There was a chain mail that made the rounds a couple years ago. There are several versions of it, but it was about a female's view of herself, and it went something like this.
Age 3: She looks at herself and sees a Princess.I like to think I've skipped a couple stages and hit the purple hat early. Despite who I am now, I wasn't the Princess type as a kid. I didn't do the Ugly Duckling bit either. I was wildly confident in my looks as a teen. I'm not a mirror person. There are days when I leave the house without looking in the mirror.(Dear God, I am so backwards!) I've decided that if I'm going to be doomed to have bad days, I might as well have fun on the good ones.
Age 15: She looks at herself and sees an Ugly Sister (Mum I can't go to school looking like this!)
Age 25: She looks at herself and sees "too fat/too thin, too short/too tall, too straight/too curly" - but decides she doesn't have time to fix it, so she's going out anyway.
Age 30: She looks at herself and sees "clean" and goes out.
Age 40: She looks at herself and sees "I am" and goes wherever she wants to go.
Age 55: She looks at herself and reminds herself of all the people who can't even see themselves in the mirror anymore. Goes out and conquers the world.
Age 60: She looks at herself & sees wisdom, laughter and ability, goes out and enjoys life.
Age 70: Doesn't bother to look.
Just puts on a purple hat and goes out to have fun with the world.
Or at least that's what I tell myself.
The other day a girlfriend of mine hailed me up. She lives a couple towns over, but we make a supreme effort to hang because we're both from Caribbean islands. And it's great not to have to rein in the way I think or the things I say because people won't understand. Anyhow, she asked me if I had any books to loan. I kind of loathe that question. Books are like air to me, so I own a zillion of them (these days more on Kindle than physically) but I read mostly YA. And maybe YA is catching on among adults in the UK and US, but in the Caribbean it's still very much, "What are you doing in the children's section?"
I guess it doesn't just apply to books either. If a 20 year old CHOSE to be a virgin, many people would think of that not as a commitment to her ideals, but simply as being immature. It might have to do with African tradition and the reverence for what is over what could be. Or a leftover from slavery, where there wasn't time to indulge in things not practical. But the fact is that certain things are adult. And all adults should do them. By extension, certain things are NOT adult, and adults should not do them.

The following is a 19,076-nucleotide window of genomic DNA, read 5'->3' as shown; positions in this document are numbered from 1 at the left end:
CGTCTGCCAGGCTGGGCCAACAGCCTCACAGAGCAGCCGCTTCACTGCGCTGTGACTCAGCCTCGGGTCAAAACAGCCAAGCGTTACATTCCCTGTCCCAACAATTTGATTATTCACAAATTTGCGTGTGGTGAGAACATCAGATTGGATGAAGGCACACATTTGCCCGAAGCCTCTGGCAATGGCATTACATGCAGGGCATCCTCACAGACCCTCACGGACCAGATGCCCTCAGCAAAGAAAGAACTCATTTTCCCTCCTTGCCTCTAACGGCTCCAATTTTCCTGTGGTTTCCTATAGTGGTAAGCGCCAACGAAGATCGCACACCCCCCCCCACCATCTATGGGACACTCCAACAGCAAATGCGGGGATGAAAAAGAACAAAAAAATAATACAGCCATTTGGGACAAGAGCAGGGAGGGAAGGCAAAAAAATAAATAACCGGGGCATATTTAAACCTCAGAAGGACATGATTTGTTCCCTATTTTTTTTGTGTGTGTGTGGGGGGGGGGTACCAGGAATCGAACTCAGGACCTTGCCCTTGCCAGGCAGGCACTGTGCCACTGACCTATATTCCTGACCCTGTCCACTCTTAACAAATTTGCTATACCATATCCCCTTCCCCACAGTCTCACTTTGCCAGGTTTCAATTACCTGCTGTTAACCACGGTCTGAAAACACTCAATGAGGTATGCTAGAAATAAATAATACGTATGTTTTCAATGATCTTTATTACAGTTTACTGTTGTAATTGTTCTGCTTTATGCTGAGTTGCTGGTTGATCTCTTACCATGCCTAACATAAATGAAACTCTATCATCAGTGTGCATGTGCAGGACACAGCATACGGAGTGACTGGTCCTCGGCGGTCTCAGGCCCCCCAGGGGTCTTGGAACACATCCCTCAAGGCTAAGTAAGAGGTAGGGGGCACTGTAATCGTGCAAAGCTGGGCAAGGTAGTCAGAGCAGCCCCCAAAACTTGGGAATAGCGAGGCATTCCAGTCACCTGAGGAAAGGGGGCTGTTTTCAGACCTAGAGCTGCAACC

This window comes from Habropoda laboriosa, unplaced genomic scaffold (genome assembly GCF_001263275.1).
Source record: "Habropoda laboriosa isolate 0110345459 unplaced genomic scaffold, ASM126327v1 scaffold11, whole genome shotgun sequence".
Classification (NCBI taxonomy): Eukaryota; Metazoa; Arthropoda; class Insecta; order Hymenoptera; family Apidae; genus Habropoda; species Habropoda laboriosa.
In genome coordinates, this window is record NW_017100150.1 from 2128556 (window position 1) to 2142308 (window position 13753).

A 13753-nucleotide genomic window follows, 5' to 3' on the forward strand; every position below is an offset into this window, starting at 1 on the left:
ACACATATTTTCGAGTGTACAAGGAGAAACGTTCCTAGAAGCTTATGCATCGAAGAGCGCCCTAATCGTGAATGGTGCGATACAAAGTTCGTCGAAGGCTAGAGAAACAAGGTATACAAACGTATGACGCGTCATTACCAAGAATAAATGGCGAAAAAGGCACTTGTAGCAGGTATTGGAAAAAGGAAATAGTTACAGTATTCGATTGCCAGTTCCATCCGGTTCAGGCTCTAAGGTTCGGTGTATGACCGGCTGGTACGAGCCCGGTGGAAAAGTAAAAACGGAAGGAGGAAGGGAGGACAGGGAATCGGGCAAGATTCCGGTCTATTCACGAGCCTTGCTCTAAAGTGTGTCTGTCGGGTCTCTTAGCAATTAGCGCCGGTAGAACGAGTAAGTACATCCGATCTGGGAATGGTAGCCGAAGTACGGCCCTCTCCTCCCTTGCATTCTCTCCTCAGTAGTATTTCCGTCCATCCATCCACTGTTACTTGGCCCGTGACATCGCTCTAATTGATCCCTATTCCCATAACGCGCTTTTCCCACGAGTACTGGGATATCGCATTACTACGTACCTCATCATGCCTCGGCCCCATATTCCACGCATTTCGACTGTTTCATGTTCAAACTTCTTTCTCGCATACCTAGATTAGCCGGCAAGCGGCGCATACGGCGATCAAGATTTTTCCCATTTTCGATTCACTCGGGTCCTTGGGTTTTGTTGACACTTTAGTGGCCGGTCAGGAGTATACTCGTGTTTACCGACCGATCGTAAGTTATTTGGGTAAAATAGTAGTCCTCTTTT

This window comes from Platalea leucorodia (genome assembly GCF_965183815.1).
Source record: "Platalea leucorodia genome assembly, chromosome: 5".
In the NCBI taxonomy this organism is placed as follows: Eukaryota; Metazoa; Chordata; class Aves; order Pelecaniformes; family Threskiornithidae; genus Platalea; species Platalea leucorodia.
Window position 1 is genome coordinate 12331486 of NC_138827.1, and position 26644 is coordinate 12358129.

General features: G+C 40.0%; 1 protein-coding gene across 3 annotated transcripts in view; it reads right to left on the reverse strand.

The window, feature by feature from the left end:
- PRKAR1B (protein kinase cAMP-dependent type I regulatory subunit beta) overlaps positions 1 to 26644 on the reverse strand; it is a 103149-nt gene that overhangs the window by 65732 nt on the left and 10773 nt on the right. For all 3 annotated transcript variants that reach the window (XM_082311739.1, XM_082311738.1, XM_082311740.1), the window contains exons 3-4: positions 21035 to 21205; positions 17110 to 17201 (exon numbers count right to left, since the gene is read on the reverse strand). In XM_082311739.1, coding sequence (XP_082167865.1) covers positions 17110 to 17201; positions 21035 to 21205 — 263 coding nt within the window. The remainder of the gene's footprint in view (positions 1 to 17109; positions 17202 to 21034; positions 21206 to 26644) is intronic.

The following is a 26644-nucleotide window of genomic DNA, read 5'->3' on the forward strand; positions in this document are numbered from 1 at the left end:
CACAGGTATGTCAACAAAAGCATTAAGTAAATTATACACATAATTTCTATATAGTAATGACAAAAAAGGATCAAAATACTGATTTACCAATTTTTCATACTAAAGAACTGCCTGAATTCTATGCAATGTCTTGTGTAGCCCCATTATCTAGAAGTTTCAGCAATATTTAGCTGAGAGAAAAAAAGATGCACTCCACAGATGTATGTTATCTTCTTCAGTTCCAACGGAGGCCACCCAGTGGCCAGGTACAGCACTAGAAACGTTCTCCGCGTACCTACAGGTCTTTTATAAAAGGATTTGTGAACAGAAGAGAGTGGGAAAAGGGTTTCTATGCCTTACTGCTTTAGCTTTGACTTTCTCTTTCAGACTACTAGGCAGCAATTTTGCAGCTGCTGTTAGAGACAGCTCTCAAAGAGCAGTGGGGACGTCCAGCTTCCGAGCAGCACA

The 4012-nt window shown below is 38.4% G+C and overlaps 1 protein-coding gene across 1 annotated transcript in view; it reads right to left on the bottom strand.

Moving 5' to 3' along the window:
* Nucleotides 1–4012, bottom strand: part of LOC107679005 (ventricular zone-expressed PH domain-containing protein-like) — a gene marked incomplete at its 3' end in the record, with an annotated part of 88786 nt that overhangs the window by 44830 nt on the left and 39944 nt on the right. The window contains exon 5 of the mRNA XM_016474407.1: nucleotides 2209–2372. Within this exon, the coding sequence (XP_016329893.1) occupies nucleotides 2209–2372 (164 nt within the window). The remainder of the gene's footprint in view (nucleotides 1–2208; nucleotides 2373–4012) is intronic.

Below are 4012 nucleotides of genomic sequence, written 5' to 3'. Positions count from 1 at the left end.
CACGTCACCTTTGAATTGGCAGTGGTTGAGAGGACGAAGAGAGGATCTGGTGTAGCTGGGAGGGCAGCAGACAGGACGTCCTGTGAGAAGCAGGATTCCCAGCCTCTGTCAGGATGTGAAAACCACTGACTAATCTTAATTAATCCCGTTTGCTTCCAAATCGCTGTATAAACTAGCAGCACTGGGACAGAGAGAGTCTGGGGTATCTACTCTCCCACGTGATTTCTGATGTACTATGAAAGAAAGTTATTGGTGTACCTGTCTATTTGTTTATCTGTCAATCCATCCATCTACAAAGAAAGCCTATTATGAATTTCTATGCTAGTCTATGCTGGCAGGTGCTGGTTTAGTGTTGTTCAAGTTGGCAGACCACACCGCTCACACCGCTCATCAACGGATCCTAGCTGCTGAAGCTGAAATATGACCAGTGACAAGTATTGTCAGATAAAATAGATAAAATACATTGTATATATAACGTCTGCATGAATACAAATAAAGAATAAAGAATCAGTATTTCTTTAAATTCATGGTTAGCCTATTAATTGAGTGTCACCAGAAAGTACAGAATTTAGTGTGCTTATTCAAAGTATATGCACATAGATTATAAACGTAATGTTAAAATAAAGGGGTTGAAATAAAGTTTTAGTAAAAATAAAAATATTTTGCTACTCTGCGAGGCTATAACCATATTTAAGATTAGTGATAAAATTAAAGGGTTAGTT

Theoretically, as a disciple of the Order of the Purple Hat, all I needed to say to my friend was, "YA is what I like." Instead, I started to reason why I liked it. And the thing is you can't argue a subjective topic objectively. And even deigning to argue made me feel like I was agreeing with my friend that YA was somehow of less merit and that I should spend more time in books directed at my age group and with more literary merit. That's not how I really feel. Although it is an insecurity that I have. And one that I suspect a lot of children's and YA writers, if they're being honest, also share.
We've all got something that we're royally insecure about, some way in which we feel defective. One of mine is the fact that I'm not an adult in anything other than the fact that I'm over 18 (or 20 or 21 as the case may be) . Sure, I've got some adult traits, but just the ones I've always had. I was very mature as a child. I just don't feel grown up now. I feel like I'm a 6 year old walking around the house in Mummy's high heels. ( Unholy hell! I think I'm an emotional Benjamin Button!) Most days I'm fine with that, and I wear it almost as a badge of honour. I put on my purple hat and do what the heck I feel like. But there are days, and not as few as I'd like, where I'm absolutely terrified that someone will find out who the real me is. And they'll revoke my right to be an adult. And they'll put me in a cardboard box on display in the zoo, with the label "Pretend Grown-Up".
Deep inside I know. The true sign of adulthood- of maturity- is not being what every one else thinks you should be. Even the air-head cheerleaders in every 80's high school movie can do that. No, the true sign of adulthood is being the adult YOU were meant to be.
So I guess the only question left is this:
Are you wearing your purple hat?
It's Monday. That's what's on my mind.